Application Security Testing helps organizations improve their comprehensive security posture by proactively identifying source code weaknesses and mitigating vulnerabilities as they arise. Unfortunately, despite the security practices followed to develop an application, weaknesses, and vulnerabilities are commonly found and arise due to several factors. As a result, a single mechanism to test security vulnerabilities is rarely adequate. To help with this, SAST, DAST, IAST, and RASP represent a collection of security testing mechanisms that help with monitoring and automated testing across various phases of an SDLC.
In this article, we delve into details of the SAST, DAST, IAST, and RASP testing mechanisms, the purpose each of these mechanisms solve, and popular application security testing tools for each.
Types of Security Testing Tools
Earlier, firms tested and fixed security issues at the end of the development process, which was considered inefficient due to the time and cost it took. In the modern technology landscape, organizations leverage the DevSecOps model to introduce security checks in the earlier phases of development, enabling instant feedback for rapid fixes.
Given the complexity of modern web applications, software teams are recommended to have complete visibility over weaknesses when source code is pushed into a repository. To do so, automated testing mechanisms and tools are a much-needed boon. Besides ensuring security, automated security testing enables agility by early identification and remediation of security issues.
The following section outlines various Application Security Testing methods and their importance in a software’s lifecycle.
Application Security Testing Mechanisms
One of the most recommended best practices is to ensure that application vulnerabilities are never left as an afterthought during the development cycle. Instead, organizations must address vulnerabilities throughout all development and deployment stages to reduce sensitive data exposure (fuzzing) and the chances of system compromise even while the application is not released for general usage.
A comprehensive application security testing process can be administered through several mechanisms that target different phases of a software development life cycle to ensure maximum accuracy in identifying threats and vulnerabilities.
Static Application Security Testing (SAST)
Static Security Analysis or Static Application Security Testing (SAST) involves analyzing an application’s source code before it is compiled to identify issues during initial development. Also known as White Box Testing, this security testing methodology does not require the application to run in production and gives developers real-time feedback while they write code.
Through intuitive graphical representation, SAST tools help developers navigate their code base for errors while pointing out where vulnerabilities are located. An essential feature of these tools is their capability to highlight malicious code and provide guidance on remediation with minimal human effort.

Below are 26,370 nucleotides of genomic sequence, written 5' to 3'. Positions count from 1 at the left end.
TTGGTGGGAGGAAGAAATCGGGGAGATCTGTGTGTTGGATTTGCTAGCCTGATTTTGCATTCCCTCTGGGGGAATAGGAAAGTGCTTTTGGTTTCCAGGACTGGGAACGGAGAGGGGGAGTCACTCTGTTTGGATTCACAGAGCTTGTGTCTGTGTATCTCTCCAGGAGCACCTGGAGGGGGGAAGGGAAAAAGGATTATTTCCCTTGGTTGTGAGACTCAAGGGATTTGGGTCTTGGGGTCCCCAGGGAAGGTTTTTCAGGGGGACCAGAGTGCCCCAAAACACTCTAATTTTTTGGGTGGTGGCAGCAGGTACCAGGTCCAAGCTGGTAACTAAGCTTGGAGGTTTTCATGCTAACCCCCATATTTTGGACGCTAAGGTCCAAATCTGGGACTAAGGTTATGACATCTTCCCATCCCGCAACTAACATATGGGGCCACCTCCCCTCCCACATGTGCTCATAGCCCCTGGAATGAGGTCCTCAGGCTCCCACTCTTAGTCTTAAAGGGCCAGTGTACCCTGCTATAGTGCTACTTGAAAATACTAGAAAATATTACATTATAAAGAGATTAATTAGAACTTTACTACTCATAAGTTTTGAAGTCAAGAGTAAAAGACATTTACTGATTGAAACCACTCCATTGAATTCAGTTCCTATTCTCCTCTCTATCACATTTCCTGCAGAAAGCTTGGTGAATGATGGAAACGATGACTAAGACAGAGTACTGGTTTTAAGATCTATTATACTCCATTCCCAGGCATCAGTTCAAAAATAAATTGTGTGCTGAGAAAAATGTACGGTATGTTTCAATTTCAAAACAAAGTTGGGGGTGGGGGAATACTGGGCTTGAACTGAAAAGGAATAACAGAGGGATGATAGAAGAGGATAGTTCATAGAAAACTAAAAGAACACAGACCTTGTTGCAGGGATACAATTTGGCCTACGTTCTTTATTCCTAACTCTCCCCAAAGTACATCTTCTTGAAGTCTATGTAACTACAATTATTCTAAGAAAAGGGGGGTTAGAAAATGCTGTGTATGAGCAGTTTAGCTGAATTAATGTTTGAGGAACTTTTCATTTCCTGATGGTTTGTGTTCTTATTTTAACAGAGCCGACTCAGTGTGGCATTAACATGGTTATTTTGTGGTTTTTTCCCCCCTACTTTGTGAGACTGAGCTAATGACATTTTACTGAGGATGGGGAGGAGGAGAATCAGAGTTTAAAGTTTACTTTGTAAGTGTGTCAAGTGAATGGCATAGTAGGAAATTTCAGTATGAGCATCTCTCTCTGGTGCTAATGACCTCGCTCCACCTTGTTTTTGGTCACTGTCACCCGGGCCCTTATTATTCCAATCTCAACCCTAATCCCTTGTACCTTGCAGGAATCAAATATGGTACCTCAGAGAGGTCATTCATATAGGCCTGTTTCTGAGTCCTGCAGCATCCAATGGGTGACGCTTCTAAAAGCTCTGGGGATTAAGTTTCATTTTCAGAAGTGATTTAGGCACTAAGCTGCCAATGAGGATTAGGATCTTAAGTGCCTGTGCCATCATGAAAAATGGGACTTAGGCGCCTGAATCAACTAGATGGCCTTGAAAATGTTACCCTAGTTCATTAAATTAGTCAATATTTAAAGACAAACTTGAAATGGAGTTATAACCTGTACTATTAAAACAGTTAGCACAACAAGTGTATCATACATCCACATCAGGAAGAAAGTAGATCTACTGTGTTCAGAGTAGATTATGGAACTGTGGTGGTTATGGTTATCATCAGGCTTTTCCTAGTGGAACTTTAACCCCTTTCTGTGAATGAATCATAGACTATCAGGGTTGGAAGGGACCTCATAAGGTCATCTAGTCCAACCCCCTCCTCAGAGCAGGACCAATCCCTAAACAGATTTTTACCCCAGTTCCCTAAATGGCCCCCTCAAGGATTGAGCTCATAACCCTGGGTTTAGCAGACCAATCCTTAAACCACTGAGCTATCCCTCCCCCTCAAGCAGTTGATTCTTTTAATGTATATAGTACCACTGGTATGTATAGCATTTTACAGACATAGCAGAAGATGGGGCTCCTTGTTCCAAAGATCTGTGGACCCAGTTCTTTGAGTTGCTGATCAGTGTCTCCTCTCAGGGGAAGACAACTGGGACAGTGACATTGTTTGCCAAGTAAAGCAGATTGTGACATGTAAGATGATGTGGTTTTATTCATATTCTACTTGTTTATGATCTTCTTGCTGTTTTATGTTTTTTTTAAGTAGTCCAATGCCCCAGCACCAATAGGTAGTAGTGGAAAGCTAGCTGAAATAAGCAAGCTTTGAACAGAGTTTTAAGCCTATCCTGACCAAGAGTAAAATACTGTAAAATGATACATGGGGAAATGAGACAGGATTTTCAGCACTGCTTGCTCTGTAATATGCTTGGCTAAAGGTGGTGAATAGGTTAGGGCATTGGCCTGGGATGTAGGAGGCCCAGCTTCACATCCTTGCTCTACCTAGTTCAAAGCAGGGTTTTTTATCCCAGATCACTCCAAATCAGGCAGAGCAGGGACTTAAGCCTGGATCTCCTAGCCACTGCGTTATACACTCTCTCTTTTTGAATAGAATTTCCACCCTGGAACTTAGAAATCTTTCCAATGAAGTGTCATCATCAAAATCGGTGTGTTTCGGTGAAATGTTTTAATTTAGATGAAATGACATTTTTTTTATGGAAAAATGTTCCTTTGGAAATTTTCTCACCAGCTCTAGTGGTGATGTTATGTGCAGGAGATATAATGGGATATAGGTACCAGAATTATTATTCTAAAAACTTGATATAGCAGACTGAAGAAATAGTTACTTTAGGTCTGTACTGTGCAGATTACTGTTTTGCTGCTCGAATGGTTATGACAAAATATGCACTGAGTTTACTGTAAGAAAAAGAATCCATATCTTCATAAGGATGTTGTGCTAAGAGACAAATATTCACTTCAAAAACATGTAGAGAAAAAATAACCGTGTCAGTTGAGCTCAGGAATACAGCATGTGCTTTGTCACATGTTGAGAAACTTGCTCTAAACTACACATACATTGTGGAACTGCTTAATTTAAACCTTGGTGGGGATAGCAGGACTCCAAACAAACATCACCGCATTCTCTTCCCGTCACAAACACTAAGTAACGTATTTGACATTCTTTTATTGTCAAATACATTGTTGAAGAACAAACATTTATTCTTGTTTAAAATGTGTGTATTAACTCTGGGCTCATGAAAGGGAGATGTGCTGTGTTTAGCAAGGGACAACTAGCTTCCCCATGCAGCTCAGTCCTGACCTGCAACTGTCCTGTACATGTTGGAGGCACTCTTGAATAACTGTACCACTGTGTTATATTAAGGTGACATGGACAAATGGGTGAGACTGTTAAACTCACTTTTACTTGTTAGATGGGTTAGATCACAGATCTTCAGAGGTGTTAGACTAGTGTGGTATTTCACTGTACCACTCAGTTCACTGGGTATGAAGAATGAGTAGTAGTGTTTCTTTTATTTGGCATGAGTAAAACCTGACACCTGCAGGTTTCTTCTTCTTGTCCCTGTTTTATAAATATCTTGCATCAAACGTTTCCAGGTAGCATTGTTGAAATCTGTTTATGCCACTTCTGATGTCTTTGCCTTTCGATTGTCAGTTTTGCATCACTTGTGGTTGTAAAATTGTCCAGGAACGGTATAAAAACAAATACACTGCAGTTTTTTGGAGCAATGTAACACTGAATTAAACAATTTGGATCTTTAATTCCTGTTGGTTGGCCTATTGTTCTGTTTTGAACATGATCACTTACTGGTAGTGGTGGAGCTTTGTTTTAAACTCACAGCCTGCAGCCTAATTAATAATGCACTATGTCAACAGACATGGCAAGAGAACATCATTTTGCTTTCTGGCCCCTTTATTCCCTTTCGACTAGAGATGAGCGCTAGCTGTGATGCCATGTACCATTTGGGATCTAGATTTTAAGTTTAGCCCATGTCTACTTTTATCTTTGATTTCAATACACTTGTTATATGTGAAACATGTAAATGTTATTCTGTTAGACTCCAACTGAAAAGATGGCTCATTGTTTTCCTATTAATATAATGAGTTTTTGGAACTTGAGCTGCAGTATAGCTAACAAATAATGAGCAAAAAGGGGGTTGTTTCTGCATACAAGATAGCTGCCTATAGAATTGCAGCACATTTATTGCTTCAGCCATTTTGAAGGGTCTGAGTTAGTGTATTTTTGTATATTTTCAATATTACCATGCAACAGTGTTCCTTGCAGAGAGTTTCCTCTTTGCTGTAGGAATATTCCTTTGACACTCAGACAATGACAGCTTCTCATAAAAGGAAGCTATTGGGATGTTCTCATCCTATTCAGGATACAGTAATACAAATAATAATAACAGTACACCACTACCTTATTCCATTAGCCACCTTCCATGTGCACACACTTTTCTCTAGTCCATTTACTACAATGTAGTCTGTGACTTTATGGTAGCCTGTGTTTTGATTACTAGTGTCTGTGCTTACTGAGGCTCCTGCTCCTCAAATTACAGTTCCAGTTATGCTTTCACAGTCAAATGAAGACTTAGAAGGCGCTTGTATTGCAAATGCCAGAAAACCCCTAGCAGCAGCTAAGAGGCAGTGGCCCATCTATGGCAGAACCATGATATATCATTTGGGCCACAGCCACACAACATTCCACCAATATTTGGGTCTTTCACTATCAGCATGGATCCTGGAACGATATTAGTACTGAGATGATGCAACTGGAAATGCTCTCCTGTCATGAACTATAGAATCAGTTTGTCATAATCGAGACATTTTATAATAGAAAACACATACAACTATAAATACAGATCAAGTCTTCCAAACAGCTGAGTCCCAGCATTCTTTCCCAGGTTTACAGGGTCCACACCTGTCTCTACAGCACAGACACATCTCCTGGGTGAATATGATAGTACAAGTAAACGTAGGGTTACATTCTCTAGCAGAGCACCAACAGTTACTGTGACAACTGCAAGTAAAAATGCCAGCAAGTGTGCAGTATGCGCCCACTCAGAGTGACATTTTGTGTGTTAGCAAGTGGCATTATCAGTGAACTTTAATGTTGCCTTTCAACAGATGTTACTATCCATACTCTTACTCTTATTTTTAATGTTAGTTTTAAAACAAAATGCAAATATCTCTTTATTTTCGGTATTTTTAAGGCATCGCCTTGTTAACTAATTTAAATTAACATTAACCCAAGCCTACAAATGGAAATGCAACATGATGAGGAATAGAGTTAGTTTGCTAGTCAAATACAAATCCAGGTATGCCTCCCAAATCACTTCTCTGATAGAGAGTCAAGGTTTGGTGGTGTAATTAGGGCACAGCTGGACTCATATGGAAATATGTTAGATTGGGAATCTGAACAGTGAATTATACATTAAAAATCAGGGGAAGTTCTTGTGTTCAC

Use-Cases of SAST:
- Code review during development
- Vulnerability Scanning for Quality Assurance
- Pre-deployment testing
Some popular Static Analysis tools include:
With SAST tools, for example, you can detect the discovered on December 9, 2021, Log4J CVE-2021-44228 vulnerability.
Dynamic Application Security Testing (DAST)
DAST Scanning involves analyzing the application’s source code to uncover runtime vulnerabilities that developers can’t identify during code review. Also known as Black Box Testing, this approach examines the application’s security posture from an attacker’s viewpoint. The mechanism relies on a database of known vulnerabilities, mimics an attack, and raises alerts in case of attack success. Additionally, a DAST scanner notes how the application responds during an attack, thereby reducing false positives and providing critical insights on enhancing existing security features and controls.
DAST mechanisms are typically used to identify vulnerabilities such as:
Some popular DAST tools include:
Interactive Application Security Testing (IAST)
Interactive Application Security Testing (IAST) combines SAST and DAST techniques, enabling security checks across various development and deployment stages. While doing so, IAST tools continuously monitor applications to gather information about performance, functionality, and bugs. A comprehensive security analysis involves testing the access code, stack trace information, libraries, runtime control, and data flow information.
At its core, IAST combines the benefits of DAST and SAST mechanisms by identifying runtime vulnerabilities and highlighting poorly written lines of code.
These tools also easily integrate into DevOps-based CI/CD pipelines to offer holistic testing without requiring extensive configuration changes. Due to the inherent nature of providing a comprehensive solution for full-stack security automation, IAST mechanisms are popularly used to detect and mitigate the most known vulnerabilities.
Some popular IAST tools include: